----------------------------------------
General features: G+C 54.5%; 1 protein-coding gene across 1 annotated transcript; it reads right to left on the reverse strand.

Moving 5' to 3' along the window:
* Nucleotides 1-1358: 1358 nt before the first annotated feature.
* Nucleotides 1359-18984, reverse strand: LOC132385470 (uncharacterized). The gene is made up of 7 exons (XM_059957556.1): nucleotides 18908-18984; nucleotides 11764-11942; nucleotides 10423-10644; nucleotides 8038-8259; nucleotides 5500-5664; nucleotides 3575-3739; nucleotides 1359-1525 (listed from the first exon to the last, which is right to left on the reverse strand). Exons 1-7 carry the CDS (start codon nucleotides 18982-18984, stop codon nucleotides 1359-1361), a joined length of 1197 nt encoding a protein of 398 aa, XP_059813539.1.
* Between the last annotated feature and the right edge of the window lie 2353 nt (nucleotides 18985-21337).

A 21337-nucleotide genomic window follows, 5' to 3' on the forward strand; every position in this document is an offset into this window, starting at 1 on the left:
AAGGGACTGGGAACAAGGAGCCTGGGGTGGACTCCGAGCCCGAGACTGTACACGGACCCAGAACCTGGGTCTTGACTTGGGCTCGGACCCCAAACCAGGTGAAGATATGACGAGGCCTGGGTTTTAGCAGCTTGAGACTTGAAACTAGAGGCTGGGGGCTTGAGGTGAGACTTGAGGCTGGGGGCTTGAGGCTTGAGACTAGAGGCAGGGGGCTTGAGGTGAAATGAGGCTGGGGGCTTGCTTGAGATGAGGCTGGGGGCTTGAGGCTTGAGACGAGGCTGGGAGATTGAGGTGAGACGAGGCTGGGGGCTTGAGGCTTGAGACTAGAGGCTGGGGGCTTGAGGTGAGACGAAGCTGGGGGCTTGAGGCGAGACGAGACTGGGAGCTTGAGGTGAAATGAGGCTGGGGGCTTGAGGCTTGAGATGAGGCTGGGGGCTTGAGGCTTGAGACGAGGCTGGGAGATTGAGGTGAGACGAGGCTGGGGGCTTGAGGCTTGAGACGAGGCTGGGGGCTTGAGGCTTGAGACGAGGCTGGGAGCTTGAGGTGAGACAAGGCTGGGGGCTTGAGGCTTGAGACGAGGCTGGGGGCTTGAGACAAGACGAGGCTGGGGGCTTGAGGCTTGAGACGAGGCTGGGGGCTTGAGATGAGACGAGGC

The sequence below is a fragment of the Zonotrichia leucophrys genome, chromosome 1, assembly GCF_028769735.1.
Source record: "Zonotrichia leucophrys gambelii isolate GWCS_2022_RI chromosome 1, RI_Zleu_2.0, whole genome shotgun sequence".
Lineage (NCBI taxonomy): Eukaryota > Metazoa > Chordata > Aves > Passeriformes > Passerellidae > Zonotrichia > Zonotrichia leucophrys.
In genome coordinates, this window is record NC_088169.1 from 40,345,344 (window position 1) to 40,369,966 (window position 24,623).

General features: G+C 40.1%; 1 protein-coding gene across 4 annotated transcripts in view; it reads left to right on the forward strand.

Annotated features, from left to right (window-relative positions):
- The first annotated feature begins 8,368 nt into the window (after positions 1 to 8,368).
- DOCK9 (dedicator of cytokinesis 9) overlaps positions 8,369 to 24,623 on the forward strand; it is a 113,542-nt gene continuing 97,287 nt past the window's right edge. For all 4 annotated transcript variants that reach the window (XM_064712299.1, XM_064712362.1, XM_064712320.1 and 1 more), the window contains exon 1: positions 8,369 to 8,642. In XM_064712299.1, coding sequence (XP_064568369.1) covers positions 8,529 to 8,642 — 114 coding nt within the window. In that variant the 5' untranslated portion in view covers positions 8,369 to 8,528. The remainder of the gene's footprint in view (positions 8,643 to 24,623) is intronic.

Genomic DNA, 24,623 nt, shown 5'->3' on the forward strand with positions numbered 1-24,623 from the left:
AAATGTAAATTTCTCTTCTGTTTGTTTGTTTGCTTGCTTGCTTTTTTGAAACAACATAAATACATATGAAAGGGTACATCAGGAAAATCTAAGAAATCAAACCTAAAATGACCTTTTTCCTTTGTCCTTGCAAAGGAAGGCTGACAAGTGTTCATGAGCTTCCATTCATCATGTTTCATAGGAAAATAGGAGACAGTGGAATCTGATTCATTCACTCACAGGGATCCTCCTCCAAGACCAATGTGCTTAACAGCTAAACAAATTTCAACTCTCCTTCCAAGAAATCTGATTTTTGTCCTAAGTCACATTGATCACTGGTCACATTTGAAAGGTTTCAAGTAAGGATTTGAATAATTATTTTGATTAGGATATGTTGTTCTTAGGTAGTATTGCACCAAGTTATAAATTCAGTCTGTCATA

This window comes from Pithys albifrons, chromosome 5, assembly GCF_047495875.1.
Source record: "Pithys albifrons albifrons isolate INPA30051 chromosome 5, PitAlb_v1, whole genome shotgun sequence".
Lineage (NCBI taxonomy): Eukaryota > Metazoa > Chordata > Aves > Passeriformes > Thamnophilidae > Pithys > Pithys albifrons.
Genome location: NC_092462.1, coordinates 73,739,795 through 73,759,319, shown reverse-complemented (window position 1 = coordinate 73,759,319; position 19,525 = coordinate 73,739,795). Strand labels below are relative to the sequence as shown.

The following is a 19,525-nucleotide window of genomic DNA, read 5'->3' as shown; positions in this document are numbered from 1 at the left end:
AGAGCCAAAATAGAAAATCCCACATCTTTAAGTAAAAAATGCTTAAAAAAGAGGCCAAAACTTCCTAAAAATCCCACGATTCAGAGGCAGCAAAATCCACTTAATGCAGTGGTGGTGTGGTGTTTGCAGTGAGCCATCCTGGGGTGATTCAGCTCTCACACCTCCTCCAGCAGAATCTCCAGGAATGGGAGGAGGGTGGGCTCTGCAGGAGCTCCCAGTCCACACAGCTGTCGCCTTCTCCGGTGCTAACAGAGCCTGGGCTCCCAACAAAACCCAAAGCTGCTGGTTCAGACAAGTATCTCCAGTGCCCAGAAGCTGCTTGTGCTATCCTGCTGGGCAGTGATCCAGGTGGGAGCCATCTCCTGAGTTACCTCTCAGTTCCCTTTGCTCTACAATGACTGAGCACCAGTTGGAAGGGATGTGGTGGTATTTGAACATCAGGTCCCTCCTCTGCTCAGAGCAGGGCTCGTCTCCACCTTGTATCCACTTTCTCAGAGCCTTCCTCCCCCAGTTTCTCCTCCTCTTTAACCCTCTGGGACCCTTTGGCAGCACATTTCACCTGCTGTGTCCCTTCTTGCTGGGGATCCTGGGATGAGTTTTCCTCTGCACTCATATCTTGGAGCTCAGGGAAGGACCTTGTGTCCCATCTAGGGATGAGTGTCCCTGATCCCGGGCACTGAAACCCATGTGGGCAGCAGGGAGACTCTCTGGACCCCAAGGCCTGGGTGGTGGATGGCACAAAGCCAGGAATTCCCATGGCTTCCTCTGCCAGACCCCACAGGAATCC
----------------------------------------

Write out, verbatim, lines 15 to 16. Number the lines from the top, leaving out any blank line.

- DOCK9 (dedicator of cytokinesis 9) overlaps positions 8,369 to 24,623 on the forward strand; it is a 113,542-nt gene continuing 97,287 nt past the window's right edge. For all 4 annotated transcript variants that reach the window (XM_064712299.1, XM_064712362.1, XM_064712320.1 and 1 more), the window contains exon 1: positions 8,369 to 8,642. In XM_064712299.1, coding sequence (XP_064568369.1) covers positions 8,529 to 8,642 — 114 coding nt within the window. In that variant the 5' untranslated portion in view covers positions 8,369 to 8,528. The remainder of the gene's footprint in view (positions 8,643 to 24,623) is intronic.

Genomic DNA, 24,623 nt, shown 5'->3' on the forward strand with positions numbered 1-24,623 from the left: